Political psychology is the study of political behaviors and their psychological origins, specifically how our traits and values shape our decisions. It helps explain the modern US political behavior.
Updated June 29, 2021 by Jeffrey Lee, Principal Editor
Political psychology explains political phenomena (trends and behaviors) from a psychological perspective – shedding light on why certain decisions were made. After WWI, political psychology started to emerge as a dedicated field but was not formally established until 1978.
Though the field is very broad, here are some examples of what it covers:
- The impact of a politician’s personality on decision-making.
- The psychology of a candidate’s appeal to a general population.
- Voter psychology when determining likelihood to vote and specific voting patterns.
- The impact of media and rhetoric on psychological interpretation of issues.
- Cognitive psychological processes can be measured and quantified as a predictor of particular political behaviors.
Key Psychological Themes of Modern US Voting Behavior
Modern US voting behavior can be explained by a few psychological concepts, as evidenced in this Vox article.
- Motivated Reasoning: Rooting for a team/party reinforces our sense of belonging, so we are likely just to pick a side and stick with it, no matter what.
- Group Think: Selecting only sources that reinforce our viewpoints creates a self-reinforcing circle of beliefs.
- Confidence Bias: We tend to hold fast to our beliefs, as we personalize and justify them as part of our identity.
- Argumentative Reasoning Bias: The argumentation schema that works for you may not work for others.
- Fear as an Influencer: Being afraid of something will typically compel you to take action against it, even if the fear is contrived.
Reading The Rise of American Authoritarianism, we get a stronger view of how authoritarian rule has cultivated a personality/identity cult within the political system.
Components of Political Psychology
Political psychology relies on an amalgam of theories that address perceptual and intergroup relations, specially in the political arena. To inform and predict preferences for domestic and international policy, it draws upon the following fields:
- Biopsychology: Studies how our brain, neurotransmitters, and biological predispositions influence our thoughts, feelings, and overarching behavior.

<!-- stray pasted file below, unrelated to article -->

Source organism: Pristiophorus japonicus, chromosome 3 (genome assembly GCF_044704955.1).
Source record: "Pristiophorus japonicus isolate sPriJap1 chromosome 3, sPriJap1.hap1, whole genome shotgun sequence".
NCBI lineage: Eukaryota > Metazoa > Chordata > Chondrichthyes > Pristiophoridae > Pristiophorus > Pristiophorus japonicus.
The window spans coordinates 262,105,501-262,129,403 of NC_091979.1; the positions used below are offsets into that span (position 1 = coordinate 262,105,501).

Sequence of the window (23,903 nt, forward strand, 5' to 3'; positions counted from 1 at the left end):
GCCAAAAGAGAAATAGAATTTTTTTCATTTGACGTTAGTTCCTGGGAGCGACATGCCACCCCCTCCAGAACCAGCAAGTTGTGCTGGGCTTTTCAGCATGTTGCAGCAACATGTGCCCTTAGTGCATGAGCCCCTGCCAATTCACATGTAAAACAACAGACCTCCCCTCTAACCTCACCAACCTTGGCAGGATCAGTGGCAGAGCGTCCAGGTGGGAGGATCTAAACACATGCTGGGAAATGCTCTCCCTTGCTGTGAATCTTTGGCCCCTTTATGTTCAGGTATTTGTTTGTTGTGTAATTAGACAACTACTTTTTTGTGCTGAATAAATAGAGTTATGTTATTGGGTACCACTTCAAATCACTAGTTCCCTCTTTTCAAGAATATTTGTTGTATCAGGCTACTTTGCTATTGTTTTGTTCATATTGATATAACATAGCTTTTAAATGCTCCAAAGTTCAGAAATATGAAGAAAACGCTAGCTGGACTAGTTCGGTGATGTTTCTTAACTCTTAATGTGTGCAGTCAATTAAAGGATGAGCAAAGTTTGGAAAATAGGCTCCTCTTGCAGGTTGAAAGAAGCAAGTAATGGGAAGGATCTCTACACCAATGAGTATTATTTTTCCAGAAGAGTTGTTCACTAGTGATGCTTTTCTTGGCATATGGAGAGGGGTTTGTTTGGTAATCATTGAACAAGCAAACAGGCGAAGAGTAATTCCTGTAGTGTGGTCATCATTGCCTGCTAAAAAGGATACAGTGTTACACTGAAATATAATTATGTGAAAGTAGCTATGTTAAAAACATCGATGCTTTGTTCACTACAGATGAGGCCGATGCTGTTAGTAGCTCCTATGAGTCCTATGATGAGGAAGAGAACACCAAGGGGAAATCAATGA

- Neuroscience: Studies how our nervous system works, specifically studying anatomy, molecular biology, brain inner-workings, and physiology.
- Psychopathology: Studies mental disorders and the inner-workings of our behavioral patterns, specifically related to specific predispositions.
- Evolutionary Psychology: Studies memory, perception, language, and other psychological traits to understand how human behavior has evolved – including adaptions and natural selection.
- Social Psychology: Studies how people’s beliefs, intentions, actions, and feelings influence their social interactions on a day-to-day and macro basis (perception vs. imagined interactions).
- Cognitive Psychology: Studies thinking, attention, language, learning, and problem-solving – basically it is the science of how we think.
- Intergroup Relations Theory: Studies intergroup behavior and how our psychology is influenced by social and group interactions.
- Developmental Psychology: Studies how our behaviors and general psychology changes through the course of our lives.
Why is it important?
Political psychology helps us understand how our cognitive models influence our political behaviors. In other words, it helps us understand our own political actions, but also the actions of policymakers, businesses, and individuals.
Overall, it influences choice. How we make certain decisions and why we feel certain decisions are more important than others. Here are some examples:
- Why do we vote for certain political leaders more than others?
- Who is predisposed to identity politics?
- Who is more likely to vote, and why?
- Why do certain political leaders make certain decisions?
- How do our emotional reactions influence our choices?
For Americans in general, researchers have noted that emotional reactions are the primary determinants for behavioral choice. By studying political psychology, we can better understand the role that emotion plays in political decisions – and how campaigns leverage emotions to sway votes.
The role of emotions in political decision-making is ushering in a new paradigm of choice where policy positions are not as influential in political decision-making as emotional appeals.